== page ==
Senior Software Engineer
I am an engineer by education, and have therefore studied science a lot. Yet I have realised that I find it easier to read something written in Spanish, than most scientific papers written in English (and I’ve never even fucking learned Spanish). Do you know why scientific research papers are so hard to read?
Because the authors of these papers these days, the “global scientific community”, predominantly consists of people whose life depends on one thing: whether they can coat their words with enough bullshit that the real scientists don’t figure out how insignificant their work really is.
I’m not even alone — I know plenty of senior scientists and experienced engineers who share this opinion. Even Andrew Ng, one of the foremost researchers in the field of AI, himself said recently that when he first read the YOLO paper, he found it so hard to read that he had to ask some of his colleagues to help him understand what was going on. (Update 2019: was talking to the Nobel Laureate chemist Roald Hoffman at Cornell recently, and he voiced the same concerns. Go figure!)
Now wait — to those who are offended by this claim, please allow me to expand before you write a nasty comment. You are very likely an ass-witted graduate student who thinks that writing fat tongue twisters in your paper will make you seem smart enough to hide whatever mistake it was that got you selected for your current position in the first place. (Now you can write that comment)
Now, I do understand that you can’t write papers simply using high-schooler vocabulary. I also acknowledge the need for the required pre-requisite knowledge while reading a scientific paper. There is indeed always a need for some technical jargon, because in general the target audience of these papers are also experts in their niche fields. I’m not advocating that scientists simply replace every single “difficult sounding word”. This is about the other practice of adding additional fluff to make even simple things sound more sophisticated on paper. I would argue that a marginal increase in readability would increase a paper’s readership by at least 5 times. So improving readability by a factor of 2x is more than enough and that’s all I ask for — not suggesting that you turn every paper into a textbook.
Read Albert Einstein’s paper if you think it can’t be done. And here’s another very influential paper written in simple language.
I don’t blame you for following the herd — your entire system forces you to do that, and I have been in the same situation — my own supervisor in college once told me that my project reports should use more sophisticated English and passive voice and what not, so that it “sounds like real research”. That whenever I have to choose between two words, I should use the more fancy term so that people take my work seriously.
Guess what, this culture of trying to describe everything in a more sophisticated way is what is in part responsible for destroying the world. Because of this tough lingo, students get put off from pursuing science and it also puts a language barrier to scientists from other countries. By crypting your knowledge you are basically hoarding it from the common people who might have taken an interest in science or research in general, which makes the whole society dumber as a result. And then you will get on your own faux Neil Tyson chair and complain about people who don’t understand science, deny climate change and do stupid things. Well guess what, if you tried to make science accessible to people, maybe they would actually take interest. (For the record, I greatly respect Dr Tyson and his efforts to educate common people about science. But far too many “scientists” echo his sentiments while also hypocritically bloating their papers with unnecessary jargon.)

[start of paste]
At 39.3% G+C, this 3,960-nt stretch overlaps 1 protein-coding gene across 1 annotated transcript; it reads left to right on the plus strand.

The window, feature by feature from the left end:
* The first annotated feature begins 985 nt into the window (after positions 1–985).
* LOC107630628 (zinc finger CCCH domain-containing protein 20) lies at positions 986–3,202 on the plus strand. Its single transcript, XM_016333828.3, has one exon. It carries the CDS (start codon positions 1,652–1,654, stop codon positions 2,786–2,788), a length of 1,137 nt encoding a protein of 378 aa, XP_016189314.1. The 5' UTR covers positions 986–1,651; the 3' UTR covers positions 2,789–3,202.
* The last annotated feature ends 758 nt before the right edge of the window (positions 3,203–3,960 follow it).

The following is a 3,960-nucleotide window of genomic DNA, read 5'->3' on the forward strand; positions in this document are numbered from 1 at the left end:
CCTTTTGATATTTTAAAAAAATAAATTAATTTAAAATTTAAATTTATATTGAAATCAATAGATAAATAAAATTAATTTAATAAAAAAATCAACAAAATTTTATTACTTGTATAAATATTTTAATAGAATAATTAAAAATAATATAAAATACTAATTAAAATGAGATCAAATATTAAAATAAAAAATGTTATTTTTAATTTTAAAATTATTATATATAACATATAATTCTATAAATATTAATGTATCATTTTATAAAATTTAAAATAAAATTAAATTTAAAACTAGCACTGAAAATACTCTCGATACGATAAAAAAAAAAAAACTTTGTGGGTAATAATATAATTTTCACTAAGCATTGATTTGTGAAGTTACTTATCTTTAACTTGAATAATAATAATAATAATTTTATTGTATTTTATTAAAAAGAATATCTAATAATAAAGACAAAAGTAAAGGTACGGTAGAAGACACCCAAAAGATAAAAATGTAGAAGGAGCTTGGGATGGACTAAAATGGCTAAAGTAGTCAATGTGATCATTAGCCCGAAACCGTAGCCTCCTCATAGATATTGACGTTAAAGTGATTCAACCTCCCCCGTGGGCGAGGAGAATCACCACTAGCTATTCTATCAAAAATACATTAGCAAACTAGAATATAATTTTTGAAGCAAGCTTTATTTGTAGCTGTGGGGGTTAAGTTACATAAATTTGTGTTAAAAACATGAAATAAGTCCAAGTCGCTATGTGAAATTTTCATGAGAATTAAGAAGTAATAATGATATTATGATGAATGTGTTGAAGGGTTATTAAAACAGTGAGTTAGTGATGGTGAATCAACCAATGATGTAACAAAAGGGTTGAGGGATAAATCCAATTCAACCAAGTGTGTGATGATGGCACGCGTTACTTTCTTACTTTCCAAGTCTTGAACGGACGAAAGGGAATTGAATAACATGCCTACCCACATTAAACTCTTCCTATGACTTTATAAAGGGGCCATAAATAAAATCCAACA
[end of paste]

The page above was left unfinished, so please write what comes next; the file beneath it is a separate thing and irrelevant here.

Allowing blind people to use elevators is one thing; but you can show real empathy and humanity by adding Braille to the elevator buttons.
Documentation for programmers has reached the same unprecedented level of hyper-jargon bullshit. Sometimes I am amazed that a document which is supposed to provide clear and EASY instructions can be harder to understand for a beginner than a hieroglyphic mural in the pyramid of Giza.
A great challenge in reducing income inequality and saving the world is to level the playing field and educate the damn masses. This is why I’m on a quest to democratise specialized knowledge in my own way.
My previous article, a dummies’ guide to Google App Engine, shocked me by attracting a non-zero audience of people who shared the same sentiment as I do.
So today I will clean out one of the largest piles of cow-shit that new developers have to deal with. Learning how to store projects on GitHub.
I have to point out that this is more of a “git” tutorial; git and GitHub are technically two different things. Moreover, git can be used for waaayy many more things than just storing your projects online. It is a ‘version control system’, and you can Google what that means. If you want to learn the more advanced stuff, take this online course.
I looked at some other git tutorials online which are supposedly for beginners. But after reading this and even THIS article, I have reached the conclusion that my intelligence is sub-human, and therefore only a tutorial meant for chimpanzees and dumber would work for me.
Assuming that there are other people on the planet who fall into the same category, I am writing a GitHub tutorial for chimpanzees.
By the way, the best GitHub tutorial I’ve found so far is this:
Don’t get me wrong here— I like GitHub. But I find it hard to read the fancy documentation written by people who have forgotten the boundary between English and Java.
Sorry— I digressed again. No more rants.